Perhaps this book would have been better if it were not for the unfortunate reading of it by Eve Matheson. The conversation was either so quiet as to require the volume to be turned up to hear properly or turned down in the next minute as Ms Matheson was shouting the male voices. Needless to say I found this rendition of the book too unpleasant to be able to enjoy it very much for it's own sake.
It would be good to say something positive about this book but I didn't find it as enjoyable as other books by Georgette Heyer, the story was average but not remarkable, although apart from the reading it was a pleasant story.
Superb book which was read brilliantly by Eve Matheson who captured, for me, the youth and vitality of 'kitten' and she didn't do bad job on all the rest of the characters either!
This has always been a favourite of mine and although, in this day and age, very silly in places, it still remains a firm favourite although now it is an audio favourite. Well done Eve!
I am a great fan both of audiobooks and Georgette Heyer's romances. I really enjoyed this and Eve Matheson reads it with great skill and charm. The whole thing is a delight with some great set-piece comic scenes and funny characters.
I would buy anything read by Eve Matheson again.
"Well, this one divided opinion, didn't it?"
This was another on my Heyer voyage that was more fun listened to than read.
I agree in part with the reviewer who says that the character's actions weren't always logical, but that came across more strongly reading the book. The book was never one of my particular favourites because I was bored by the Incomparable, Isabella, and couldn't work out why everyone contined to tolerate Montague Reevesby. In Eve Matheson's hands - and voice - it flowed, made more sense, seemed more humourous and was overall an excellent narration.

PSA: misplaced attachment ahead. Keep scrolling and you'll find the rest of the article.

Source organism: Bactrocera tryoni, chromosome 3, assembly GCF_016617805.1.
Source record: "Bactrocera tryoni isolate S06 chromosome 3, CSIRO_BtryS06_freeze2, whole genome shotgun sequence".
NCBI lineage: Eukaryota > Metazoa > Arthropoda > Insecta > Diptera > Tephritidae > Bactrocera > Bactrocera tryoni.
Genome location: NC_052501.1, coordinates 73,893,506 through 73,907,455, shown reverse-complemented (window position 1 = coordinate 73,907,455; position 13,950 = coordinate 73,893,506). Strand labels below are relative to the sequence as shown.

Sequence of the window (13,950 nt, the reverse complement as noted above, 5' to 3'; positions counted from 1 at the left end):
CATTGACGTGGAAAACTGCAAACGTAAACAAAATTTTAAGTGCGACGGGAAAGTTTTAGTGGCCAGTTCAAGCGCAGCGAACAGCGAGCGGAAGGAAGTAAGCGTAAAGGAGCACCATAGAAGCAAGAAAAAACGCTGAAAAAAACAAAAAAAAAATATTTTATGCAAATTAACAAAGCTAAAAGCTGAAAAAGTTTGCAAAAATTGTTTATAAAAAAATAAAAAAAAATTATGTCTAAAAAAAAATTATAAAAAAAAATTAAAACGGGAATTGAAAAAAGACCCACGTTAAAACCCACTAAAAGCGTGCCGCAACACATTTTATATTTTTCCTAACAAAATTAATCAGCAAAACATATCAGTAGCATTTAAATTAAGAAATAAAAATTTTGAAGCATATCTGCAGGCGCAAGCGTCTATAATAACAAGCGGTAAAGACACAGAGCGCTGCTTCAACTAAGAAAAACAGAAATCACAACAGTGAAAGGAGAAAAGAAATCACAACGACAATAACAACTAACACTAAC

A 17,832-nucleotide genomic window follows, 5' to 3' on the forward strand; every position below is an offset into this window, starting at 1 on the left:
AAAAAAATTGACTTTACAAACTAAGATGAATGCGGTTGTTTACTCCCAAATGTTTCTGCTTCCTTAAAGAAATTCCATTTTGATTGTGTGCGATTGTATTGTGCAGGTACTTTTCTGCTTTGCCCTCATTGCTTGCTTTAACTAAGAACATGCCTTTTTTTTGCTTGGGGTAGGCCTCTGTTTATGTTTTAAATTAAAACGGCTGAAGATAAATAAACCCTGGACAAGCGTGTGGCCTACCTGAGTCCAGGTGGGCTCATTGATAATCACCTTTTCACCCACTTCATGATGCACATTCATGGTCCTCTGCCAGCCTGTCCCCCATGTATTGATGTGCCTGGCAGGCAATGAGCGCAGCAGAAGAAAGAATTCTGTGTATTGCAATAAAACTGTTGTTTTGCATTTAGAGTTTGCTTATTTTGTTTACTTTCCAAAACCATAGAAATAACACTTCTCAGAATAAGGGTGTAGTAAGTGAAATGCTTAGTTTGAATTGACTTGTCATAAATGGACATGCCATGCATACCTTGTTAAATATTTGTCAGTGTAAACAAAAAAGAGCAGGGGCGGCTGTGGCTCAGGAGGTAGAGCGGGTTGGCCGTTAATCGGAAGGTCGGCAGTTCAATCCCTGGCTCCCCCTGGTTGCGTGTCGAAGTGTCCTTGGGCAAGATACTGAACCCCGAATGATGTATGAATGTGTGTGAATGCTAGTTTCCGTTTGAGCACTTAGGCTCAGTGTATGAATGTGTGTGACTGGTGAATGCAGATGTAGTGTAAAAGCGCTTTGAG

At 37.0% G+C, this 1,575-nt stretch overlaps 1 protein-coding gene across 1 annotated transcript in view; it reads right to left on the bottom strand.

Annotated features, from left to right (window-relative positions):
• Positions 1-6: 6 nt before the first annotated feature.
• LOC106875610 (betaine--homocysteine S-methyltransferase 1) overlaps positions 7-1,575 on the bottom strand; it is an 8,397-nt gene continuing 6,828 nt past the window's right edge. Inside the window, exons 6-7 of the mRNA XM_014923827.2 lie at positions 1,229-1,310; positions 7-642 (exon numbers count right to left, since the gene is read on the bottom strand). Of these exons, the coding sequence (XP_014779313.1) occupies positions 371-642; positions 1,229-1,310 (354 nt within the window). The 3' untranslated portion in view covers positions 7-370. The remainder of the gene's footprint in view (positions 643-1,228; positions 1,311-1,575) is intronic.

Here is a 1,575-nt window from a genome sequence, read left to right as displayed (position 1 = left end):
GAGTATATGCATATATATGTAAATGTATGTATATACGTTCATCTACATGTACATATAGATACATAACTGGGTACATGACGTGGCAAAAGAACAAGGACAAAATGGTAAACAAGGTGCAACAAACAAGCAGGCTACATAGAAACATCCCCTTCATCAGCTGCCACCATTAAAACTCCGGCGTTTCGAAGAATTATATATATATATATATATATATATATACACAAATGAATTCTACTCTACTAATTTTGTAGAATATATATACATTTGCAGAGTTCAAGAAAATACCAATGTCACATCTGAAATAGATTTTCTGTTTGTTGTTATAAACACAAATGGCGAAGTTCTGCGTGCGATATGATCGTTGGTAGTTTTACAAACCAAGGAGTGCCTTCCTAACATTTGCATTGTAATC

Totally agree with the reviewer who said her favourite character was Gil. Seconded! He joins the gallery of distinctive supporting characters that makes's Heyer's books stand out, though I also have a sneaky liking for the nice-but-dim Freddie and his sterling efforts to warn everyone of Nemesis
Each to his or her own - I thoroughly enjoyed this, hope you do too.
Not too keen on this narrator, but she didn't spoil the story for me. This is one of Heyerdahl sillier stories but none the worse for that!
Brilliant story! Wonderfully narrated too! Next georgette heyer now, please!
Hilarious, touching and I was totally drawn in from the start.
"What a bunch of bad tempered men"
I had been told that Heyer was really quite good. I had heard Eve Matheson reading Mrs Gaskell. I love her voice so much, I downloaded this to see what it would be like. A lovely voice indeed, especially delightful for the heroine herself. But the characters: what a shower. The group of male friends are so relentlessly boorish, it becomes tiresome. And then there's their ceaseless swearing. But worst of all, each one is in a permanently vile temper. Enough's enough. I've 'done' Heyer.
"A satisfying way to pass the time"
A tale of two highly spirited youngsters(the female Hero and 'Sherry') on a combined journey to maturity, so the narrative is full of high jinx. Hero is as innocent as 'a Kitten' and I loved the voice Eve Matheson did for her. Sherry is almost as ill equipped as she, to be upon the town without restraint.
Also a close knit collection of Sherry's friends are looking out for them, although this gave me a nice feeling while listening, the friends have ideas of their own which only add to the high jinx!
It has a light hearted centre and is a satisfying way to pass the time.
Report Inappropriate Content